D.C. Cellphone Driving Fines Top $1 Million

09/27/2011 08:11 am ET | Updated Nov 27, 2011

WASHINGTON -- It's been seven years since the District of Columbia enacted regulations banning the use of cellphones while driving without a hands-free device. And while there's been debate since then about whether D.C.'s law is effective, the total amount of fines in the past year has topped $1 million so far.

As the Washington Examiner reports this morning, the District has issued around 10,800 cellphone-driving infractions from a period that started Oct. 1 of last year and ended on Sept. 23. During the 2010 fiscal year, nearly 13,400 such tickets were issued -- that's roughly $1,105,000 in fines. From the Examiner:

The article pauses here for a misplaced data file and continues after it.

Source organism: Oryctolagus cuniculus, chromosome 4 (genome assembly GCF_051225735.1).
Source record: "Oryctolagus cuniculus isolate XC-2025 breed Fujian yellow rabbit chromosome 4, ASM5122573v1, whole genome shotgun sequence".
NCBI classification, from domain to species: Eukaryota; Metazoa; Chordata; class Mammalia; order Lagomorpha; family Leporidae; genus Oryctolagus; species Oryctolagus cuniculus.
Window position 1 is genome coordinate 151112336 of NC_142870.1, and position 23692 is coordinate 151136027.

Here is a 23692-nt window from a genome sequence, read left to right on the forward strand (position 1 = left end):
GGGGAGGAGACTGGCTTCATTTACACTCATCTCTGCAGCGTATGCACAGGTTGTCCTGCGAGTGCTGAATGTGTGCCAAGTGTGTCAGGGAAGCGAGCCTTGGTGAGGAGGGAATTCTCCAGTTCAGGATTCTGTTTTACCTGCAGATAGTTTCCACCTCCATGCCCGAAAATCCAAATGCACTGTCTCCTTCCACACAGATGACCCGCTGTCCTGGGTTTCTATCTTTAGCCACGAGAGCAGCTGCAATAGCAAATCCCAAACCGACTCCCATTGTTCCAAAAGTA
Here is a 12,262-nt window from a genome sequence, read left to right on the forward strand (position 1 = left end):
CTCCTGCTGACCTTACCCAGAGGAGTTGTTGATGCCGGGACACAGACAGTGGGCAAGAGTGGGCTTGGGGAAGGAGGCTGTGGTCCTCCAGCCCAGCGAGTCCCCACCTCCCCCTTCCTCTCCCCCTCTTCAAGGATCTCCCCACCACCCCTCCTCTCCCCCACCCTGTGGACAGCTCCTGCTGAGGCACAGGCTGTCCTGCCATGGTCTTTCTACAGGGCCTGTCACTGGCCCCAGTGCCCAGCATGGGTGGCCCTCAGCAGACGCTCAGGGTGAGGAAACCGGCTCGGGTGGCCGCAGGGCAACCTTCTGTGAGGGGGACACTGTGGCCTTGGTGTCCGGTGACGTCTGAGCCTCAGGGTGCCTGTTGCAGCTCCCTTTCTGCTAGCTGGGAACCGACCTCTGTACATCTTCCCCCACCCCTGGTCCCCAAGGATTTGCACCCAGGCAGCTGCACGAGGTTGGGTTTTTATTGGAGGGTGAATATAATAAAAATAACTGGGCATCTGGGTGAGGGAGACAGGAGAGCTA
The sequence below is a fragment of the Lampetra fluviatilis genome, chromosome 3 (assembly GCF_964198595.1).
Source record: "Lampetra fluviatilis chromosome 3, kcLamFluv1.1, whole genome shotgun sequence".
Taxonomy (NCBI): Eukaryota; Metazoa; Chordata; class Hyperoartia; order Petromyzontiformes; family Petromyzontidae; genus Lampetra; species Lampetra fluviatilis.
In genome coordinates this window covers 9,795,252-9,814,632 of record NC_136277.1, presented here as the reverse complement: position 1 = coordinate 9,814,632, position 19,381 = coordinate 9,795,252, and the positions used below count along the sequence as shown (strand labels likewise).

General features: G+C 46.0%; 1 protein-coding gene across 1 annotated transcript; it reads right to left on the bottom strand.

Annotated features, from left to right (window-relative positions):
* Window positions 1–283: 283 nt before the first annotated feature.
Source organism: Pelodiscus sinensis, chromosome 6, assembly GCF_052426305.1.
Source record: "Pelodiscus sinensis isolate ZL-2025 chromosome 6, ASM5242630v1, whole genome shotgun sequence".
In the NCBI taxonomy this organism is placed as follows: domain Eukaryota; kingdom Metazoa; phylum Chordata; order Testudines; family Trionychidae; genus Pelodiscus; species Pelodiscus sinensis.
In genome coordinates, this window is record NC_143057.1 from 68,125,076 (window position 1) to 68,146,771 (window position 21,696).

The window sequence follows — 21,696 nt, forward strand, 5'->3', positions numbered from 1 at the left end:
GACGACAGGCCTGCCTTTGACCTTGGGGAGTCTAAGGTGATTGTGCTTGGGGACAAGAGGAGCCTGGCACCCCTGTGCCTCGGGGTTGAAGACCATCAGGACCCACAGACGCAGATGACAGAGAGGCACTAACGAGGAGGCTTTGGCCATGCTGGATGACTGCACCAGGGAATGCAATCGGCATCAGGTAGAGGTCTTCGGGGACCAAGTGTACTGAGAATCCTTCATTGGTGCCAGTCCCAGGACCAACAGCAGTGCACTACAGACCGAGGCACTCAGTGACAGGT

The city does have some loopholes, though. Drivers can call 911 or 311, hospitals or first-aid providers in an emergency without pulling over. And first-time offenders can have the $100 fine suspended if they provide proof of purchasing a hands-free device before the fine is imposed, according to the Metropolitan Police Department.

The city has dismissed 1,576 tickets this year, according to [D.C. Department of Motor Vehicles] data.

In addition to its cellphone-while-driving law, the District has a robust red-light and speed-camera enforcement program, which brought in more than $50 million in revenue in the 2010 fiscal year, according to a numbers from the AAA Mid-Atlantic cited by the Examiner earlier this month.

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